Marathons are addicting, but I've learned that so are triathlons.  The differences?  A marathon is alluring and attractive, but you have a feeling that once you get into it, you're wondering "how did I get myself into this mess?"  Attractive, but you know they're bad for you..sounds like some old relationships or a bug zapper that draws you to the light, then kills you.  As far as triathlon's they are equally attractive, but your body doesn't seem to be as "trashed" after the experience.  There are still moments where you want to throw up, but if you "race" a 5K, same deal.

Four triathlons now under my belt with medals in all four...a trend...or an anomaly...either way, a decent batting average.

While I have drank from the BAA chalice on Boylston avenue in Boston (and there is nothing sweeter,) I have but one podium in nine marathons, but four BQ's.  Enough to be proud of, but not enough to keep me from trying to improve my marathon game.  Given all that, I'm starting to wonder if I'm not a better triathlete than I am a marathon runner.  While I sell software for a living, I dig the hardware, and I've had a lot of fun doing it.  My core is stronger than it has ever been with all the swimming and my run times seem to be getting least at the shorter distances.  I came in first (AG) for the first time in a five miler this year and I set a PR for a 5K.  Not in a 5K race, but in the 5K leg in my triathlon (after swimming a half mile and biking 15 miles.)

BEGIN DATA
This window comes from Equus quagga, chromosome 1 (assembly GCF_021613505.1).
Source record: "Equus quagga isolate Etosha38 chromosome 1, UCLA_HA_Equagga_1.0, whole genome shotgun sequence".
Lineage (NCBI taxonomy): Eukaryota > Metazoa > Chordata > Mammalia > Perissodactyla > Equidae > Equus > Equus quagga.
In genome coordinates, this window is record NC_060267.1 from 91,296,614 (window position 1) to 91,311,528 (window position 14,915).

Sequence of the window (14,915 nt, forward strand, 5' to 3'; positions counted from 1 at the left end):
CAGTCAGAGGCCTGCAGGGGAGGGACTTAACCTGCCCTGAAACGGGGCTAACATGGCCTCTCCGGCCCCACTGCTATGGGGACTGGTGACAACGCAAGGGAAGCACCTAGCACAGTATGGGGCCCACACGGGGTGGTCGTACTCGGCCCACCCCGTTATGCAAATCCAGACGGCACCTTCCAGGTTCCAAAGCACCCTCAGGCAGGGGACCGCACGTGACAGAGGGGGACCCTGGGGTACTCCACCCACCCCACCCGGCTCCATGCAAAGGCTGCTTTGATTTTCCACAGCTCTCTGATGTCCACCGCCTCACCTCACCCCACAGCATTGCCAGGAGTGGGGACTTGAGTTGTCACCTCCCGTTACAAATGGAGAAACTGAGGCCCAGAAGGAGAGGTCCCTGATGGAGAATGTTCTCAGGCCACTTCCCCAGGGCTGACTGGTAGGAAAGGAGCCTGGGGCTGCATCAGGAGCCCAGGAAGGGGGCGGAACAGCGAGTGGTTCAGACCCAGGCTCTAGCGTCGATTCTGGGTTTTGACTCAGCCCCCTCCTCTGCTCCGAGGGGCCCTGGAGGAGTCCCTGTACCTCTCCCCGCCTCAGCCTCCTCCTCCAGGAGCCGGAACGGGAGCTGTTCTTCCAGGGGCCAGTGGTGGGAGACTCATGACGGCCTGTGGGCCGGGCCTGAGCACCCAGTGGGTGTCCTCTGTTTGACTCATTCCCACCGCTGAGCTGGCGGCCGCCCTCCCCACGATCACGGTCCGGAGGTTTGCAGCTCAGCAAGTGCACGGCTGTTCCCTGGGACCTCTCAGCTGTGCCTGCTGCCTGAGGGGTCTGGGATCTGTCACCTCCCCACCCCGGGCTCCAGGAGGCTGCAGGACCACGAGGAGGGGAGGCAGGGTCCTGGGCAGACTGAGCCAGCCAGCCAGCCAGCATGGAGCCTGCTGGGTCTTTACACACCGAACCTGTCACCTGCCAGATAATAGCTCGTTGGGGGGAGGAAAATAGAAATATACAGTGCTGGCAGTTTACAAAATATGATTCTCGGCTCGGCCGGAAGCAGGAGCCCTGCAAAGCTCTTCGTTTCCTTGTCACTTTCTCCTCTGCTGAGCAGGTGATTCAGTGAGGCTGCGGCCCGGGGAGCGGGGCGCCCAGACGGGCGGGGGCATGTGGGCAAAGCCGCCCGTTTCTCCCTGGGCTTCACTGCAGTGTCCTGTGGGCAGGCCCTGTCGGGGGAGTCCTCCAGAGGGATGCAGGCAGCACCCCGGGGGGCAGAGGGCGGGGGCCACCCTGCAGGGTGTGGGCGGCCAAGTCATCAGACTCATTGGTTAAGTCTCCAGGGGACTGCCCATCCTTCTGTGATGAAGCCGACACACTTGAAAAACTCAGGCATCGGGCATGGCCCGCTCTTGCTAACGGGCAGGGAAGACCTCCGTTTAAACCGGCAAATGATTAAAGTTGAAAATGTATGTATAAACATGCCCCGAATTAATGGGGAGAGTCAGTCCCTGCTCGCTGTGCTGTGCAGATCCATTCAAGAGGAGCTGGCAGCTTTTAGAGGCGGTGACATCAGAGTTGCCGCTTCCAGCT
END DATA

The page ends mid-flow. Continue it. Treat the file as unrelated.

So what's the dilemma?  I had three goals at the beginning of the year with two "circle the calendar" races;